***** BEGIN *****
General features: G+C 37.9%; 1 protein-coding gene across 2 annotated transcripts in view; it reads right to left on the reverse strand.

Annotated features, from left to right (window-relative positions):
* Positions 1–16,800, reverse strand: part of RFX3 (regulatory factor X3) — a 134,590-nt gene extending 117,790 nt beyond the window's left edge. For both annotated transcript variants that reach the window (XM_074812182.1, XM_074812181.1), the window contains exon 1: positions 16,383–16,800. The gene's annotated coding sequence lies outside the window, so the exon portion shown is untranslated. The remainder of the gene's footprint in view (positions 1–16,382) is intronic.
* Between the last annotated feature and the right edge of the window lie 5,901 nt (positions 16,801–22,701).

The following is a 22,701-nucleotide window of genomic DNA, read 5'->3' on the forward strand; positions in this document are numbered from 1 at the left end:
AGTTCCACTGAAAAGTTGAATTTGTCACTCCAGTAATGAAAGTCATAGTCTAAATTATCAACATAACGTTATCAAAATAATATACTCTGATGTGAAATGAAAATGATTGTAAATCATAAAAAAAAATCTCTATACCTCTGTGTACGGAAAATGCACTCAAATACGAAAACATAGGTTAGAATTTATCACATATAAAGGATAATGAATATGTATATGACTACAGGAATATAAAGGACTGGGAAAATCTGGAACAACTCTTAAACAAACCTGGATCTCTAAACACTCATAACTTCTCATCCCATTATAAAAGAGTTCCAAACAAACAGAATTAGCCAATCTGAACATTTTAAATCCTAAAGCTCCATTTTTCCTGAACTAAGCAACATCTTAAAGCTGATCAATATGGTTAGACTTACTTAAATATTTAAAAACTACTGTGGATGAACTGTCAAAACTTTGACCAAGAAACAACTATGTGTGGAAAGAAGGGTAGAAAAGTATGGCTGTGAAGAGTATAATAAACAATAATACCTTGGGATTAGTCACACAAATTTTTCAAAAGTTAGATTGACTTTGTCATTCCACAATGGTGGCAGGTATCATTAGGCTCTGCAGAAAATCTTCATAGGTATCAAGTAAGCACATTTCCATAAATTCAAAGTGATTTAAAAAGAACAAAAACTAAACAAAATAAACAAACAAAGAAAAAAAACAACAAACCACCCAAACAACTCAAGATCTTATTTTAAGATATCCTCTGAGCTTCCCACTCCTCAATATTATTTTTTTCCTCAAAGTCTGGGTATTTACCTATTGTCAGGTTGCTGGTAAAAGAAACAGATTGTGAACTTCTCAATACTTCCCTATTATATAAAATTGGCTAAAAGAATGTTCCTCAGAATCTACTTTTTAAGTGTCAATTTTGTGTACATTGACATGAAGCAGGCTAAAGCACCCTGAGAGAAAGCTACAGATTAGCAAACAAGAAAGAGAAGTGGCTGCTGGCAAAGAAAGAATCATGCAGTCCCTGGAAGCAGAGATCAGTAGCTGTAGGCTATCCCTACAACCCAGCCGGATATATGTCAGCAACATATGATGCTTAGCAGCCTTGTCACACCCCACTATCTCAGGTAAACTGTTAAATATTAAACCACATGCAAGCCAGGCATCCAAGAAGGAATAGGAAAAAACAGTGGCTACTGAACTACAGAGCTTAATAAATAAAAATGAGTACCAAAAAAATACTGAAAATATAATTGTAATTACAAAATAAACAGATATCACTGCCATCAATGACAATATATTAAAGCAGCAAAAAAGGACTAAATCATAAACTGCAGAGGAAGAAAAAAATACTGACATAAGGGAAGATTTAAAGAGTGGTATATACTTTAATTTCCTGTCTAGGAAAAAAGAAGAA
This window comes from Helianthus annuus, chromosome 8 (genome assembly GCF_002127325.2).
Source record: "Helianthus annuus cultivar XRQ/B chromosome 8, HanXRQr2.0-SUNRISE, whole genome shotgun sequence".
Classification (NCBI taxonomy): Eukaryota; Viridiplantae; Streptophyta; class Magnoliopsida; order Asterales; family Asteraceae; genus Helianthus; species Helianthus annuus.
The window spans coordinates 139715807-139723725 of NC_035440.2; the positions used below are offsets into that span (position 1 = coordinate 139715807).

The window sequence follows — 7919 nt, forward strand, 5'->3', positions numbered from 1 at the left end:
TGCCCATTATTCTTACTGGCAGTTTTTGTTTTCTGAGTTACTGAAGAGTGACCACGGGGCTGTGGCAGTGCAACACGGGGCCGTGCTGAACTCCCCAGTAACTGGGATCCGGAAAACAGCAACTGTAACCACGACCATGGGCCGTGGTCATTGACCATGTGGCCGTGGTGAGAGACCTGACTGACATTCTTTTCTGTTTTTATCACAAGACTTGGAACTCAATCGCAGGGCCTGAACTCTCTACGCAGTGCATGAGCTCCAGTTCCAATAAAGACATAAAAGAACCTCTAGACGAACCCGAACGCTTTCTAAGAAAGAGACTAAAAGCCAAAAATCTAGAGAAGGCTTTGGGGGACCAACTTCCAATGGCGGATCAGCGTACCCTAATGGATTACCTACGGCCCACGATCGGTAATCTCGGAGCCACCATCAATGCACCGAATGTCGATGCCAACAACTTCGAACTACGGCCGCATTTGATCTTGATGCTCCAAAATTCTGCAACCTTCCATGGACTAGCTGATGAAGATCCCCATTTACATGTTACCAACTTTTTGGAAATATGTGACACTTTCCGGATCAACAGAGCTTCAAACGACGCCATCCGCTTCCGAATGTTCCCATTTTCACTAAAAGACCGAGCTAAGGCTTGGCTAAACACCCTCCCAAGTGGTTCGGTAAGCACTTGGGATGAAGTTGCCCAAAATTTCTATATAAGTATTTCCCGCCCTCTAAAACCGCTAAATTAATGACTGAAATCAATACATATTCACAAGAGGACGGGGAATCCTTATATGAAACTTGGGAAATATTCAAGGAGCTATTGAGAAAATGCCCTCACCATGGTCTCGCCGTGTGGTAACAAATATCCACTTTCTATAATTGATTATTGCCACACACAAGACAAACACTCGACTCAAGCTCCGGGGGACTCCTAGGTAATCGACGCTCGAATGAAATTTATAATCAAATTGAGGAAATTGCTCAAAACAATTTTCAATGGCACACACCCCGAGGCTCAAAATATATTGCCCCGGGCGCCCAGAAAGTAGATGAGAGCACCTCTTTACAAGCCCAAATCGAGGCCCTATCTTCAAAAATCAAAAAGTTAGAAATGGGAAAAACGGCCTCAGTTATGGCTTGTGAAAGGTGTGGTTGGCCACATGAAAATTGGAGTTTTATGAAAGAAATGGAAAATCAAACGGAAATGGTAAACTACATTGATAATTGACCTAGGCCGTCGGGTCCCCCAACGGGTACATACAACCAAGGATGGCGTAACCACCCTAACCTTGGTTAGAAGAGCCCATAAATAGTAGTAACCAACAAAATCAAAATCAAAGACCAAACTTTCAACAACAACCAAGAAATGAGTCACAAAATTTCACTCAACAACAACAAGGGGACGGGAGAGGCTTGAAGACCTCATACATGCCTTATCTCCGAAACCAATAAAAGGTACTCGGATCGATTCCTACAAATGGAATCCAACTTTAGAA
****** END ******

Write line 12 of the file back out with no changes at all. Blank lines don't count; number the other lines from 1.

TGCCCATTATTCTTACTGGCAGTTTTTGTTTTCTGAGTTACTGAAGAGTGACCACGGGGCTGTGGCAGTGCAACACGGGGCCGTGCTGAACTCCCCAGTAACTGGGATCCGGAAAACAGCAACTGTAACCACGACCATGGGCCGTGGTCATTGACCATGTGGCCGTGGTGAGAGACCTGACTGACATTCTTTTCTGTTTTTATCACAAGACTTGGAACTCAATCGCAGGGCCTGAACTCTCTACGCAGTGCATGAGCTCCAGTTCCAATAAAGACATAAAAGAACCTCTAGACGAACCCGAACGCTTTCTAAGAAAGAGACTAAAAGCCAAAAATCTAGAGAAGGCTTTGGGGGACCAACTTCCAATGGCGGATCAGCGTACCCTAATGGATTACCTACGGCCCACGATCGGTAATCTCGGAGCCACCATCAATGCACCGAATGTCGATGCCAACAACTTCGAACTACGGCCGCATTTGATCTTGATGCTCCAAAATTCTGCAACCTTCCATGGACTAGCTGATGAAGATCCCCATTTACATGTTACCAACTTTTTGGAAATATGTGACACTTTCCGGATCAACAGAGCTTCAAACGACGCCATCCGCTTCCGAATGTTCCCATTTTCACTAAAAGACCGAGCTAAGGCTTGGCTAAACACCCTCCCAAGTGGTTCGGTAAGCACTTGGGATGAAGTTGCCCAAAATTTCTATATAAGTATTTCCCGCCCTCTAAAACCGCTAAATTAATGACTGAAATCAATACATATTCACAAGAGGACGGGGAATCCTTATATGAAACTTGGGAAATATTCAAGGAGCTATTGAGAAAATGCCCTCACCATGGTCTCGCCGTGTGGTAACAAATATCCACTTTCTATAATTGATTATTGCCACACACAAGACAAACACTCGACTCAAGCTCCGGGGGACTCCTAGGTAATCGACGCTCGAATGAAATTTATAATCAAATTGAGGAAATTGCTCAAAACAATTTTCAATGGCACACACCCCGAGGCTCAAAATATATTGCCCCGGGCGCCCAGAAAGTAGATGAGAGCACCTCTTTACAAGCCCAAATCGAGGCCCTATCTTCAAAAATCAAAAAGTTAGAAATGGGAAAAACGGCCTCAGTTATGGCTTGTGAAAGGTGTGGTTGGCCACATGAAAATTGGAGTTTTATGAAAGAAATGGAAAATCAAACGGAAATGGTAAACTACATTGATAATTGACCTAGGCCGTCGGGTCCCCCAACGGGTACATACAACCAAGGATGGCGTAACCACCCTAACCTTGGTTAGAAGAGCCCATAAATAGTAGTAACCAACAAAATCAAAATCAAAGACCAAACTTTCAACAACAACCAAGAAATGAGTCACAAAATTTCACTCAACAACAACAAGGGGACGGGAGAGGCTTGAAGACCTCATACATGCCTTATCTCCGAAACCAATAAAAGGTACTCGGATCGATTCCTACAAATGGAATCCAACTTTAGAA